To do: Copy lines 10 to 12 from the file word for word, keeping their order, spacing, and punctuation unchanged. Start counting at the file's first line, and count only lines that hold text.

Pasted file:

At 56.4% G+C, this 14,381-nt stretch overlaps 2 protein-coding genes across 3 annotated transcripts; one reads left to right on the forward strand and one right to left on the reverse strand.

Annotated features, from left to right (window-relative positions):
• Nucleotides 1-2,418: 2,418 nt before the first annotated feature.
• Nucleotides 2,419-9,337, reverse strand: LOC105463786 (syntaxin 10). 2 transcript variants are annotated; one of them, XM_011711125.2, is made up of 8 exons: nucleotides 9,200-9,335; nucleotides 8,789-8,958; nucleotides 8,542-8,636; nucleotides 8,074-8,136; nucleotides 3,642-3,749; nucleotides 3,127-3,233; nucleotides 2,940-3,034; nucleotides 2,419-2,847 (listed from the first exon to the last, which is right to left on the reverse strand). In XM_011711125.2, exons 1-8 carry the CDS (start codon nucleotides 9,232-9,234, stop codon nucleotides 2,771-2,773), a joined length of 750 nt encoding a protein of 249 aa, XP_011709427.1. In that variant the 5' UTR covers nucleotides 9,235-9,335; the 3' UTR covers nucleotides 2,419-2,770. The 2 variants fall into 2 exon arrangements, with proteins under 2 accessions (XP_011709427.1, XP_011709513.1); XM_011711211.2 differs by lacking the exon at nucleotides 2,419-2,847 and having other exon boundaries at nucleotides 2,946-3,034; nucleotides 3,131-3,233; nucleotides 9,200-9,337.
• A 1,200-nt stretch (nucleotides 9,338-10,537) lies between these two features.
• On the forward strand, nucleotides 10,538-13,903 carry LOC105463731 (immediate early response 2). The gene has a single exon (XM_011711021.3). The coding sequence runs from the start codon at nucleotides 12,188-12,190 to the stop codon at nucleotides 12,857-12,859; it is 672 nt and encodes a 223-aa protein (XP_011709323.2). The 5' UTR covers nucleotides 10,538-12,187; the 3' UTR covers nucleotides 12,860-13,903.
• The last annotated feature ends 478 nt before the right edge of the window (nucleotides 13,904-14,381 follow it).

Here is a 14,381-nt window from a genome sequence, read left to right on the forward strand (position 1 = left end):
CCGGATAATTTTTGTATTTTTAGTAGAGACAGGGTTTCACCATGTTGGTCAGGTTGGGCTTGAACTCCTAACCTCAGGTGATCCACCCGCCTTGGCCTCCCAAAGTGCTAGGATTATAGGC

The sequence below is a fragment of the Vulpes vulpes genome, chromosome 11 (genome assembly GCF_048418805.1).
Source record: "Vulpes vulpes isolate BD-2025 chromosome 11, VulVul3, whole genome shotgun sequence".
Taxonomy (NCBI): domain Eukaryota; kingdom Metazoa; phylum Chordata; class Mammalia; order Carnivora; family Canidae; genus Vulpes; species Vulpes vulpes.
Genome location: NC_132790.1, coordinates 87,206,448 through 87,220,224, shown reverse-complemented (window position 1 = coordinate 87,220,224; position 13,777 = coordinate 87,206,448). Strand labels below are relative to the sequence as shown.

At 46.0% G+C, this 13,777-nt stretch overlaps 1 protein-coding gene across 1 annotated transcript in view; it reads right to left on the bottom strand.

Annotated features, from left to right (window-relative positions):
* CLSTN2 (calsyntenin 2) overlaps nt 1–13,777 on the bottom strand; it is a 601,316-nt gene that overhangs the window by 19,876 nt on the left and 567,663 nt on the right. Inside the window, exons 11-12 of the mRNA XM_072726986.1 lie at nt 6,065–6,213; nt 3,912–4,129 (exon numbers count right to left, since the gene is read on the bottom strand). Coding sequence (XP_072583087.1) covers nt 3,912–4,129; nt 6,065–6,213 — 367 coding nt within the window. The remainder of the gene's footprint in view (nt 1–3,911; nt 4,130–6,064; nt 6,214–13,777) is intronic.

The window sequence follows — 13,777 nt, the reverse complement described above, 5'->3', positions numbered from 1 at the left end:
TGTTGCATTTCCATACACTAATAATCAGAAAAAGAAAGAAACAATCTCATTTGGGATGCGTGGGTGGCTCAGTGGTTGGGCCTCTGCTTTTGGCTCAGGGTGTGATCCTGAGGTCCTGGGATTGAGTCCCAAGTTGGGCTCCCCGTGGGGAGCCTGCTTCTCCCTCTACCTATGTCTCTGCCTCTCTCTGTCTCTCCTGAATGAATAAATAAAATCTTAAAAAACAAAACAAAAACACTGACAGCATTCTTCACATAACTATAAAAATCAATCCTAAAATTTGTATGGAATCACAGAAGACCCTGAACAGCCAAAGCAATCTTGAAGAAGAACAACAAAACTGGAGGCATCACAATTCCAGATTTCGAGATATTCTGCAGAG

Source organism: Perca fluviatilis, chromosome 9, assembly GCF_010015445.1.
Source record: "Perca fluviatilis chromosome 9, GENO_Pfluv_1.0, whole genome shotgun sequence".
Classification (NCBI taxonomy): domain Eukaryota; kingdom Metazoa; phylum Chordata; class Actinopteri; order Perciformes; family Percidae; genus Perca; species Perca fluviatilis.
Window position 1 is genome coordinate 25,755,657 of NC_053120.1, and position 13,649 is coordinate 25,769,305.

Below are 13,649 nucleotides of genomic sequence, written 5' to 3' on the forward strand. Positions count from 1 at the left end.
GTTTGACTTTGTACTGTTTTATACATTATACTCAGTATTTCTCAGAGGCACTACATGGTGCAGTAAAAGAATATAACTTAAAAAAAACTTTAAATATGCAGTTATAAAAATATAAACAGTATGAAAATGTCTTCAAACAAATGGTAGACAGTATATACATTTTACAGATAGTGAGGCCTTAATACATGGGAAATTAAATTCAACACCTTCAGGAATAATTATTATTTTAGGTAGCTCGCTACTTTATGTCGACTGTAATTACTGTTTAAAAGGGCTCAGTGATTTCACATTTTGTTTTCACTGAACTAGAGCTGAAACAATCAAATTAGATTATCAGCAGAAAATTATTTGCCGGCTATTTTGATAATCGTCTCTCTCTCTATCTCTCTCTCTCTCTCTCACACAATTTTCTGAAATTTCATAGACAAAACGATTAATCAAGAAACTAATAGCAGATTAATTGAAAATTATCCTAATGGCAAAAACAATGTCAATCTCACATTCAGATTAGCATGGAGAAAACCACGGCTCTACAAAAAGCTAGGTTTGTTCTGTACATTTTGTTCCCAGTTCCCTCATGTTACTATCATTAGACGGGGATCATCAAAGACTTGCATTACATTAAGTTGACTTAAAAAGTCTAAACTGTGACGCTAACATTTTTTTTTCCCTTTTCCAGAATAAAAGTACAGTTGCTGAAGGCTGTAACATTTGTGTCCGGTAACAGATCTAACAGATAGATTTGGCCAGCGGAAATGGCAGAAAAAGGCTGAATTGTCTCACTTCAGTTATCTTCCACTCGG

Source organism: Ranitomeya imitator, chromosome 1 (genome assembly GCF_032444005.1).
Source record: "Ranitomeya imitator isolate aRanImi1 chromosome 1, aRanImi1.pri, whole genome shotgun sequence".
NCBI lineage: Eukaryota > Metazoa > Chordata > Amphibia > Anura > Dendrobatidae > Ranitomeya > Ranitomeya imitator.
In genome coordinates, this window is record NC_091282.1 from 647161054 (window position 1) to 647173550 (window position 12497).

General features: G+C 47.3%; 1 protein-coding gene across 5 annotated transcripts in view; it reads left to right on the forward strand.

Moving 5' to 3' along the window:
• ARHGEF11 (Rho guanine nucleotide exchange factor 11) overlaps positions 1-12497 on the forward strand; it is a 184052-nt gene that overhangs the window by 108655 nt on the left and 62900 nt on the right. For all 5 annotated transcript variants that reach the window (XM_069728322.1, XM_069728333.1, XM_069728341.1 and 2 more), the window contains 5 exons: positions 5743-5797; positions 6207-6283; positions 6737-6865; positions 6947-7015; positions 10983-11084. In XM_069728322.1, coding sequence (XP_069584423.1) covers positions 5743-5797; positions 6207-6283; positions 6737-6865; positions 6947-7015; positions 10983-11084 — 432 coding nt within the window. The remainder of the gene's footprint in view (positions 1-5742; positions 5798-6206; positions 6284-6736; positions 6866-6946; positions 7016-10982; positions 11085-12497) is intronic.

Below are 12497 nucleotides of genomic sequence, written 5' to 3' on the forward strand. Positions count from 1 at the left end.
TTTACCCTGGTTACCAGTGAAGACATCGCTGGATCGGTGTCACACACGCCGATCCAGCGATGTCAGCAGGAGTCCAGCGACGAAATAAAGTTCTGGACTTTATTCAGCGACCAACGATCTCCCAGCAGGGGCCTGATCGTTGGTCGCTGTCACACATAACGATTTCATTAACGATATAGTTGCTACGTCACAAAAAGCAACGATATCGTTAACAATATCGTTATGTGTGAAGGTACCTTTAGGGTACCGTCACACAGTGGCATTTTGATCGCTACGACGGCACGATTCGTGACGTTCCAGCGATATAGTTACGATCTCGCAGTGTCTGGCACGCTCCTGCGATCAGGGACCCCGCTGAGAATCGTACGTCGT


The sequence below is a fragment of the Vulpes vulpes genome, chromosome 11 (genome assembly GCF_048418805.1).
Source record: "Vulpes vulpes isolate BD-2025 chromosome 11, VulVul3, whole genome shotgun sequence".
Taxonomy (NCBI): domain Eukaryota; kingdom Metazoa; phylum Chordata; class Mammalia; order Carnivora; family Canidae; genus Vulpes; species Vulpes vulpes.